In her book Toys Go Out, it’s as if Emily Jenkins has given each toy a little stuffed mind and a huge stuffed heart. Toys Go Out is about Lumphy, StingRay, and Plastic,
toys owned by the Little Girl with the high bed. Their stories are told from a toy's perspective;
together, they get through everything.
When Lumphy, StingRay, and Plastic are in the Little Girl’s backpack, they wonder where they are going, and why. StingRay fears they might be going to the vet. Plastic says, “If anyone needs to go to the vet, it’s the one-eared sheep.” StingRay then fears the zoo is their destination. Her imagination even sees them at the dump. When the backpack is finally opened and the three toys are taken out, they see their new surroundings. They realize they were quite mistaken about their final destination.
The toys have a place to go to when they need help. In the Little Girl’s house, there is a yellow towel
named TukTuk that lives in the bathroom; she is knowledgeable about things like floss and fingernail clippers. Lumphy the buffalo likes to visit TukTuk at night. One morning, Plastic reads in the dictionary the definition of plastic. After reading that definition, Plastic hides under the Little Girl’s bed. It’s a visit to TukTuk that finally makes Plastic feel better.
The toys have outings in this book. StingRay gets jealous when Plastic goes on a beach trip with the Little Girl. StingRay is determined to prove she is a floater and not a sinker, and therefore deserving to go on a beach trip too. Despite her “dry clean only” tag, StingRay visits the bathroom and gets into a tub of water. She gets in serious trouble when she realizes her belly hasn’t moved off the bottom. Plastic is having trouble in the water, too. While at the beach, Plastic has a possible shark encounter and needs to find a way back to the Little Girl.
Lumphy’s trip is a picnic with the Little Girl. It’s on this trip where he encounters peanut butter and subsequently becomes a “greasy buffalo” that needs a cleaning in the washing machine. He doesn’t understand why he needs a washing, though, because “I have some nice clean food on me. I don’t see that it’s a problem that needs washing.”
StingRay has put the fear of the basement into Lumphy. Trying not to smell of peanut butter, Lumphy goes into hiding. But it turns out Lumphy’s love for the Little Girl is stronger than his fear of the basement and the washing machine. So Lumphy the buffalo is the first of the toys to have a conversation with Frank, the washing machine. On the next picnic outing, Lumphy deliberately messes with the jam so he can become a “greasy buffalo” again in order to visit Frank in the basement.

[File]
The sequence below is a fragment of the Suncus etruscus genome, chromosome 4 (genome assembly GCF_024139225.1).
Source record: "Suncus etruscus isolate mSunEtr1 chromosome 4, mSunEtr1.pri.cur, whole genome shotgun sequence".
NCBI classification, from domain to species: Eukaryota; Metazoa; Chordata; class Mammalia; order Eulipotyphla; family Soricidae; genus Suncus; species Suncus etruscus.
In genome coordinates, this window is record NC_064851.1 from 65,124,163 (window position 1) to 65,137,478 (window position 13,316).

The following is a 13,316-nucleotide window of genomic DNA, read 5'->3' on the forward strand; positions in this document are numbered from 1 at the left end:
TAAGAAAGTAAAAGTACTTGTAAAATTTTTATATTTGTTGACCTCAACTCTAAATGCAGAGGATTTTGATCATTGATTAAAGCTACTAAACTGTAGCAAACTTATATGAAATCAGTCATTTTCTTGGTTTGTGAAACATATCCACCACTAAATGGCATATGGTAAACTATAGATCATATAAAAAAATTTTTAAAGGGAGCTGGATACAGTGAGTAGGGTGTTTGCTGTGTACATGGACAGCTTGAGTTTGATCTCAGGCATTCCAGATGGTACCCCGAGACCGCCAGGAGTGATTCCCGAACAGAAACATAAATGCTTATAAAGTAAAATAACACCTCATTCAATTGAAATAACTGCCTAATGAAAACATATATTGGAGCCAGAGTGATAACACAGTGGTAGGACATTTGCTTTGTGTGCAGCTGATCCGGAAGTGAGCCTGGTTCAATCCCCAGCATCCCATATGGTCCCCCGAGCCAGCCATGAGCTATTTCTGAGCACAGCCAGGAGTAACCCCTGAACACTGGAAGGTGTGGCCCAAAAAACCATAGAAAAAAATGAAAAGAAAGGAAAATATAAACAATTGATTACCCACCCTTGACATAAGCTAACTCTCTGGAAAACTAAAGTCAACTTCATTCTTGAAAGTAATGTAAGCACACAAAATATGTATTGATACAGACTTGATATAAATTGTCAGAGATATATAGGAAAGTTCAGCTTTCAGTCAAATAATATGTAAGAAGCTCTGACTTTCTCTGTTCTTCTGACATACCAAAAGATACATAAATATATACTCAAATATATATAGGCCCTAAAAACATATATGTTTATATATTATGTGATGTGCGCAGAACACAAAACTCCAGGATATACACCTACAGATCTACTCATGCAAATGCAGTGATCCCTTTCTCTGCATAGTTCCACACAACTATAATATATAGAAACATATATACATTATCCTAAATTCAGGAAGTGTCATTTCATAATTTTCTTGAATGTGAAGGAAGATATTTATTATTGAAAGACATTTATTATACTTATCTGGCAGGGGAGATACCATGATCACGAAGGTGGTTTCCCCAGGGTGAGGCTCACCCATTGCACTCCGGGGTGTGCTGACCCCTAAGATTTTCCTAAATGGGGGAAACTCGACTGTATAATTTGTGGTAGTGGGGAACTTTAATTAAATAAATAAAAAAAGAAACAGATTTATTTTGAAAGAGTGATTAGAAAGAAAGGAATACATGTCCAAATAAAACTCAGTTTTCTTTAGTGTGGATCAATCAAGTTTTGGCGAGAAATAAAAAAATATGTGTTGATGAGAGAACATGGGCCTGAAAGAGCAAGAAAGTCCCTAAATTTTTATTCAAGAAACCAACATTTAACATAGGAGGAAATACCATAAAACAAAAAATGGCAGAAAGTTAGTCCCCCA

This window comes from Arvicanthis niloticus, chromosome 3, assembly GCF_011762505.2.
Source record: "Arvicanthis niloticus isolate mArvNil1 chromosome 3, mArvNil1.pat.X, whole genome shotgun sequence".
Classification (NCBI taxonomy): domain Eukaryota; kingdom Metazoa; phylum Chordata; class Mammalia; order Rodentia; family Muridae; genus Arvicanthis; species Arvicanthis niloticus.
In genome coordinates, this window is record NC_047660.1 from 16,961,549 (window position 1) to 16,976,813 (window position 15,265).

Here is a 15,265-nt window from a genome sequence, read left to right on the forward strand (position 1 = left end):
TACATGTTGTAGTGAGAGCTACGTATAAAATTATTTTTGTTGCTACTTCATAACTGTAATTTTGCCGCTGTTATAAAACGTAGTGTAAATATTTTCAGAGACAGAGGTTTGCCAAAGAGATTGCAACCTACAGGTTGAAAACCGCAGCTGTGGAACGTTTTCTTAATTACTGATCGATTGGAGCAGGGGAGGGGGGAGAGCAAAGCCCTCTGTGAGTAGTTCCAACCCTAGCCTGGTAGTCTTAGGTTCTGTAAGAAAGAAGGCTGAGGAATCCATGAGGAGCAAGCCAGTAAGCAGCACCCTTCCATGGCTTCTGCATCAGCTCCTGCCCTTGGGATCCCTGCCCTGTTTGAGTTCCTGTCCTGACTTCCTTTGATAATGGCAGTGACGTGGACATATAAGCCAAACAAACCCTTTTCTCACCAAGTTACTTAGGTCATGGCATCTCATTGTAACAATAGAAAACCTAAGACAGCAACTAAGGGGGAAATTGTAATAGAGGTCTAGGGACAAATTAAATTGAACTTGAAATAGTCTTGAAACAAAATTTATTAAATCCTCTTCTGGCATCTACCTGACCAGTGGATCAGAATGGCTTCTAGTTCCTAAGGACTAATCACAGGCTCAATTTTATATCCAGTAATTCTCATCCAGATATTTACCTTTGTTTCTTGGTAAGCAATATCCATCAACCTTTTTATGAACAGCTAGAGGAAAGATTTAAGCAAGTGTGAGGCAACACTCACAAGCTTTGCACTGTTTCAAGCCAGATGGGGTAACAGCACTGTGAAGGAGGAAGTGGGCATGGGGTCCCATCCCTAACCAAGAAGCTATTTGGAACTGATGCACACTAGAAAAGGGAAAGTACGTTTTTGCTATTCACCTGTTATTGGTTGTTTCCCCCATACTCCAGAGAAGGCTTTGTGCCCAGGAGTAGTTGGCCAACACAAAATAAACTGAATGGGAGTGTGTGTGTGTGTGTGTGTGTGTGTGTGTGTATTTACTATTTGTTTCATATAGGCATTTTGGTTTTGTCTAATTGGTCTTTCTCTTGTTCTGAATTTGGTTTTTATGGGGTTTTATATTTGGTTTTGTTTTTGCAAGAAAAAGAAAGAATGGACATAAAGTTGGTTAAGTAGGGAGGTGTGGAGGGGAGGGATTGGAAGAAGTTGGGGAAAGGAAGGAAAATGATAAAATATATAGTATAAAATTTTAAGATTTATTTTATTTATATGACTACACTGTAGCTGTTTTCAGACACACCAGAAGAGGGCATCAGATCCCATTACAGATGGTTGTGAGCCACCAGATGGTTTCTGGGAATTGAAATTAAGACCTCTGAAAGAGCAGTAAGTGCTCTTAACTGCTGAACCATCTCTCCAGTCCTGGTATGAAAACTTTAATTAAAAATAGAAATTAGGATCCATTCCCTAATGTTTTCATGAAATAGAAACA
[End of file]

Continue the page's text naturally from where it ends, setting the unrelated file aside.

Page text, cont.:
Lumphy would like to experience one more trip. He wants to sleep on the high bed with the Little Girl just like StingRay does. StingRay has the idea to add flannel and bows to Lumphy to make him into a more bedtime-looking buffalo,
but they opt for Plastic’s suggestion: using subliminal messages on the Little Girl to get Lumphy up on the bed. When Lumphy does get up there, he realizes he misses the action on the floor
and he desperately wants to get back down. One night, even though he’s tied with a ribbon to the bedpost, he jumps. Although he lands on the floor, his tail does not
- they have become separated. Plastic makes Lumphy feel
better about his tail stump by saying “None of the tough
buffalos have tails.”
These three toys are friends who make each either feel better when they can. There comes a day when they want to make the Little Girl feel special. The three toys travel from room to room to find a “quality gift” for the Little Girl’s birthday. Lumphy comes back with a can of creamed corn from the basement, and Plastic comes back with a book and a plant from the living room. The toys realize none of their presents is special enough for the Little Girl. But when the Little Girl wakes up in the morning, she does find three wrapped gifts on her windowsill. After the gifts are open, each toy, including the rocking horse in the corner and the toy mice that play marbles at night, eat pieces of cupcake and drink tea. They are celebrating many things besides the Little Girl’s seventh birthday.
These loyal, good-intentioned toys are illustrated in black and white by Paul O. Zelinsky. I only wish the book were longer so I could enjoy more of these wonderful illustrations. The toys are so innocent looking, so trusting. To finally see TukTuk on the bathroom floor or Frank the washing machine in the basement after reading about them is such a treat! My favorite illustration is one of the last.
The Little Girl and all her toys are surrounding the birthday cupcake. I think they all feel very fortunate to be in the Little Girl’s life, and to be with each other.
Because I live for books and reading, I have read a lot, but I didn’t know writing could get this good. I laughed at these stories,
and I enjoyed every character; mostly, I admired Emily Jenkin’s talent. Books like this one make me want to read forever. I cannot recommend this book enough
- it's unforgettable.